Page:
In case you didn’t notice from the goat bestiality reference earlier, Link’s Awakening is packed with all sorts of offbeat humor. One of the better parts of the game is the fact that you can steal from the shopkeeper if you can trick him into looking away from you. Beware though, if you are foolish enough to return to the scene of the crime, you’ll face the most dangerous enemy in the game – the pissed off store owner. Additionally, if you steal from the shop, the other characters in the game will react and be pissed off at you for the rest of the game. This is one of the earliest games where your actions have a direct effect on your reputation, and while crude, forces you to think about the consequences of your behavior.

Additionally, there are all sorts of references to other, older Nintendo games, with the aforementioned classic Mario enemies making an appearance, Prince Richard from the Japanese-only Kaeru no Tame ni Kane wa Naru and Mr. (Dr.) Wright (Write) from the Sim City games showing up, and even Princess Peach makes an appearance in the form of spank bank material possessed by the pervy zoophile Mr. Wright. There’s also numerous instances where the 4th wall is broken and the player is addressed directly, typically in a humorous manner. While previous Zelda games had brief moments of humor, Link’s Awakening took it much further and created a much funnier gaming experience than any Zelda had done before.

This Game Rocks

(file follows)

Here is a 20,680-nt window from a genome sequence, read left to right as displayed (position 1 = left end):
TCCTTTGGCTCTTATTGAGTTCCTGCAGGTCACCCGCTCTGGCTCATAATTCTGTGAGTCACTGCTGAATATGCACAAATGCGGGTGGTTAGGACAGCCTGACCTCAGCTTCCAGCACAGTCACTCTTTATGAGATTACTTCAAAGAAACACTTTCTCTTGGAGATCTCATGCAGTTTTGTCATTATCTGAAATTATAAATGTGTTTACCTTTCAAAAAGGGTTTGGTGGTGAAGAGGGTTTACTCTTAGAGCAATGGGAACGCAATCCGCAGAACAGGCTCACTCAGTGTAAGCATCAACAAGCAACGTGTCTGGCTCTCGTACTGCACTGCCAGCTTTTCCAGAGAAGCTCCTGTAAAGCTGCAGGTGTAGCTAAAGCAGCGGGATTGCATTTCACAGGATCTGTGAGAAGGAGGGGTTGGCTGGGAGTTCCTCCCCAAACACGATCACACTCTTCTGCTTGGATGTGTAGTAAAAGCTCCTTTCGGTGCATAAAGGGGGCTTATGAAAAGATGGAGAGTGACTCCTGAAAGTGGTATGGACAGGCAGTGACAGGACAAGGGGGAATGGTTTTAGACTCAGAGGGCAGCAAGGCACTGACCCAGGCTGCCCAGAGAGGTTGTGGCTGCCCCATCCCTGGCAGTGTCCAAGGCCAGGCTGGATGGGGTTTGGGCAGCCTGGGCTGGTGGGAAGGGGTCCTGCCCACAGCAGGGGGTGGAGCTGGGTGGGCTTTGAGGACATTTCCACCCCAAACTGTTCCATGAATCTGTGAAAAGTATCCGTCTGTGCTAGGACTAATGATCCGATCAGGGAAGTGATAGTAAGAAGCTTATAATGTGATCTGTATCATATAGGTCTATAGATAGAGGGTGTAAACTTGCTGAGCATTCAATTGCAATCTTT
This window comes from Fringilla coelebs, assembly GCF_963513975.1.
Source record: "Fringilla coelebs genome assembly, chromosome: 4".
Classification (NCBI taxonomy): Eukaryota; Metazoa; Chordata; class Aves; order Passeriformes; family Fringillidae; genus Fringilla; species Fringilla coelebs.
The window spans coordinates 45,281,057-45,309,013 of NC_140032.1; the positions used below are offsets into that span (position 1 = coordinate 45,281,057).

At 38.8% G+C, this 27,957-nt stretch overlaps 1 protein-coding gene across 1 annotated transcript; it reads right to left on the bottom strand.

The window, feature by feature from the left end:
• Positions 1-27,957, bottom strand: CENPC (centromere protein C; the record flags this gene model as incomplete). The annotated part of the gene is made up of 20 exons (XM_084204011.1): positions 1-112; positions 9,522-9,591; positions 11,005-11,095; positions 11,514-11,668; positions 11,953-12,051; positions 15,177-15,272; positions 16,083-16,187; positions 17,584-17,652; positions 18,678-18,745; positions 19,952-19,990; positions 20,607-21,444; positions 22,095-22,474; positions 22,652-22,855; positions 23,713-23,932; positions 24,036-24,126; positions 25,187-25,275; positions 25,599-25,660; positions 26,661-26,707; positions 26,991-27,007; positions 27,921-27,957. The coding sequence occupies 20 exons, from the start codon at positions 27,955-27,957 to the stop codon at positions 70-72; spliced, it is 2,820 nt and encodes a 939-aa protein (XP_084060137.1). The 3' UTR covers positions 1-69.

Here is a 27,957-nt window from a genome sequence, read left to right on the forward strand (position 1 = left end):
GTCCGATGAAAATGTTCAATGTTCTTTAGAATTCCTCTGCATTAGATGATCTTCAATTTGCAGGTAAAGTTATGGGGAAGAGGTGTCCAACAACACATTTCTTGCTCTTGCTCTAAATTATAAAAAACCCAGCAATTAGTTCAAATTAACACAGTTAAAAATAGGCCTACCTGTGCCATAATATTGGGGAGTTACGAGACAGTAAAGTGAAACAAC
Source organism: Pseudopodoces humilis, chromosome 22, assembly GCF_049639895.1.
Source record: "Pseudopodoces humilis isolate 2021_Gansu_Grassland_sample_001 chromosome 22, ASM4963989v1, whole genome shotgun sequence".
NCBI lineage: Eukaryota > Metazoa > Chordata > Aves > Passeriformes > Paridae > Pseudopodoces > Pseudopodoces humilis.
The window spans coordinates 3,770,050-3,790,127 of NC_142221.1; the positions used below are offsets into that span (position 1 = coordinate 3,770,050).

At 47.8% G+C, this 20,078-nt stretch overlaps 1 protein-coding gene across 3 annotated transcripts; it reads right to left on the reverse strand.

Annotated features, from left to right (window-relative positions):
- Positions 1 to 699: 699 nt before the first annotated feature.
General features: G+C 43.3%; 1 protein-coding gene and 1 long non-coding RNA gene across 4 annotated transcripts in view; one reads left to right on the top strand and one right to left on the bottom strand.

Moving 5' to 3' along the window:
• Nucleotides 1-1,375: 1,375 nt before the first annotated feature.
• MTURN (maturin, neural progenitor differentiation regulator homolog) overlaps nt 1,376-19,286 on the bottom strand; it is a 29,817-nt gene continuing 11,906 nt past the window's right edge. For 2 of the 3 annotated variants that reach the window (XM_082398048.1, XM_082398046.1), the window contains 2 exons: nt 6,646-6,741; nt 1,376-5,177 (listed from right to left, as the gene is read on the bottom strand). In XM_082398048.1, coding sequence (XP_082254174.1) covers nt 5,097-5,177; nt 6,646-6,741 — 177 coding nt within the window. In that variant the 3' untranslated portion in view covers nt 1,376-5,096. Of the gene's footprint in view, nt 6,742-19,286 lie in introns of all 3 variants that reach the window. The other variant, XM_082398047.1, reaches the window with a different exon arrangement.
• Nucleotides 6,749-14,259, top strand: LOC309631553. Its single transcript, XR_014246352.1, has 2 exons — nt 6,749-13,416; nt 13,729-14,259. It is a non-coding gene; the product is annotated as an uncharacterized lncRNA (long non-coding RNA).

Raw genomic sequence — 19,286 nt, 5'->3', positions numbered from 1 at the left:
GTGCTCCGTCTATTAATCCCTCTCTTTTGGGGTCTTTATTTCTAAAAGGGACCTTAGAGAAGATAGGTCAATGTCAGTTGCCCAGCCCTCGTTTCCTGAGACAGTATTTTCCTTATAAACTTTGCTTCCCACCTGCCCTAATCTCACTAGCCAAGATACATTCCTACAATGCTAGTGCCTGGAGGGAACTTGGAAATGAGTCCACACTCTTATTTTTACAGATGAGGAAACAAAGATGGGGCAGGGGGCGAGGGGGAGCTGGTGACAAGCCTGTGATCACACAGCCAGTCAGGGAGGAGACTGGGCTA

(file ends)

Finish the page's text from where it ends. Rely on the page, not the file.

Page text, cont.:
I know I’m in the minority opinion on this, but I think that Link’s Awakening gets seriously overlooked just because of the Gameboy graphics it had. Ocarina and LttP certainly are great games, but I just keep coming back to Awakening as my favorite of all time. From the jokes to the new gameplay systems to the fantastic story to the music (which I could have written a whole section on but I ran out of time...DAMN YOU EARLY PLANE FLIGHT!), Link’s Awakening is a classic Zelda experience that served as a breath of fresh air for the series while still remaining true to its classic roots and holds the place as my favorite Zelda of all time.

Login to vote this up!





Please login (or) make a quick account (free)
to view and post comments.

 Login with Twitter

 Login with Dtoid

Three day old threads are only visible to verified humans - this helps our small community management team stay on top of spam

Sorry for the extra step!


About Aeroxone of us since 2:41 PM on 12.14.2006

Come join us on IRC!

I'm 23, and have been playing games since I was about 2 or 3 with the super old computer my dad got to bring home from working with the government. I got my NES when I was 5.

I love old school SNES RPGs, and I play pretty much anything now except sports games. I'll play FPSs, but typically not on consoles.

I currently own:
DS Lite

I have previously owned:
A Mac

Xbox LIVE:Aerox47
Mii code:4266-0870-0999-6381


Around the Community